As people take to flying kites on the occasion of Makar Sankranti on January 14, Ronak Savla, 21, and his volunteers will spread across the city to keep an eye on the birds injured by glass-coated kite strings.
“We have trained our volunteers in basic rescue work. They will carry packets
of turmeric powder to apply on the wounds and will also bring injured birds to veterinary doctors,” said Savla, a member of Ahinsa, an animal welfare group that will hold a rescue camp from Saturday to Wednesday.
“We save nearly 200 birds at our rescue campaigns held every year,” he said.
Members of the Malad-based organisation, which was set up with three members in 2009, will use the social media to send updates on their rescue efforts to their 25 centres across the city.
Last year, 485 injured birds were brought to the Society for Prevention of Cruelty to Animals (SPCA) hospital in Parel during the festival. The SPCA staff had rescued more than 400 birds at different locations in the city. This year, activists hope the count will not be as high.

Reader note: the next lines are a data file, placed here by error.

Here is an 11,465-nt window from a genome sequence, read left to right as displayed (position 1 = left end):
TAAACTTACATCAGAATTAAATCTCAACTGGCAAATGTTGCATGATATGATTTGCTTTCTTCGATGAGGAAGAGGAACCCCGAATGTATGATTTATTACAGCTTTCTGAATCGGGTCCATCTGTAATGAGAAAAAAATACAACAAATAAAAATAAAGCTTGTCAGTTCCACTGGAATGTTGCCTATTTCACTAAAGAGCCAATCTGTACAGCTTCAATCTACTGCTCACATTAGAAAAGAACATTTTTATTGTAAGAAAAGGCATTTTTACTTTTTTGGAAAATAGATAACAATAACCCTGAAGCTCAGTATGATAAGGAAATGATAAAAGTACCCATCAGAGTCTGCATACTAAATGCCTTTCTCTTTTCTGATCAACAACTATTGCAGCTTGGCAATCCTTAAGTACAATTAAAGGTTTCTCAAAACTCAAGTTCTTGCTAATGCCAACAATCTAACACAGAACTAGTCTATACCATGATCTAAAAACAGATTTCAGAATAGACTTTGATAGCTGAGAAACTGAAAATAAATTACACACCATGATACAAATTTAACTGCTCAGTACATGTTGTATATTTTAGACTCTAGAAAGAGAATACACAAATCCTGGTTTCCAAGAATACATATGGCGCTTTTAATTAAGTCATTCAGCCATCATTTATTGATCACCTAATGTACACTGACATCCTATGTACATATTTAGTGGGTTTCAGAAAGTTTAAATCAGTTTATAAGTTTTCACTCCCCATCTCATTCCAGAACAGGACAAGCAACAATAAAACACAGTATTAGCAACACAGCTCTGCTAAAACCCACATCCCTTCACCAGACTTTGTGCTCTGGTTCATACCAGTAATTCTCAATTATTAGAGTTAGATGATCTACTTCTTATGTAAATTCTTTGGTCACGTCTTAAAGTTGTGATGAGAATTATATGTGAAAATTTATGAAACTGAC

“Over the last five years, the count has been dropping gradually owing to increased awareness. But, it is important for people to use Indian kites with cotton threads instead of the Chinese ones with glass-coated strings,” said Lieutenant Colonel JC Khanna, secretary, SPCA.
The organisation will deploy two ambulances equipped with 12 para-veterinary staff to rescue birds on the day of the festival.
“It is good that several individuals and non-profit organisations are taking initiatives, particularly in the suburbs, to save birds,” he said.
Maulik Shah, 16, will go around Borivli with several volunteers of a local animal welfare group to look for injured birds. “My brother and I love birds and animals. We rescue birds every year during the festival,” said Shah.
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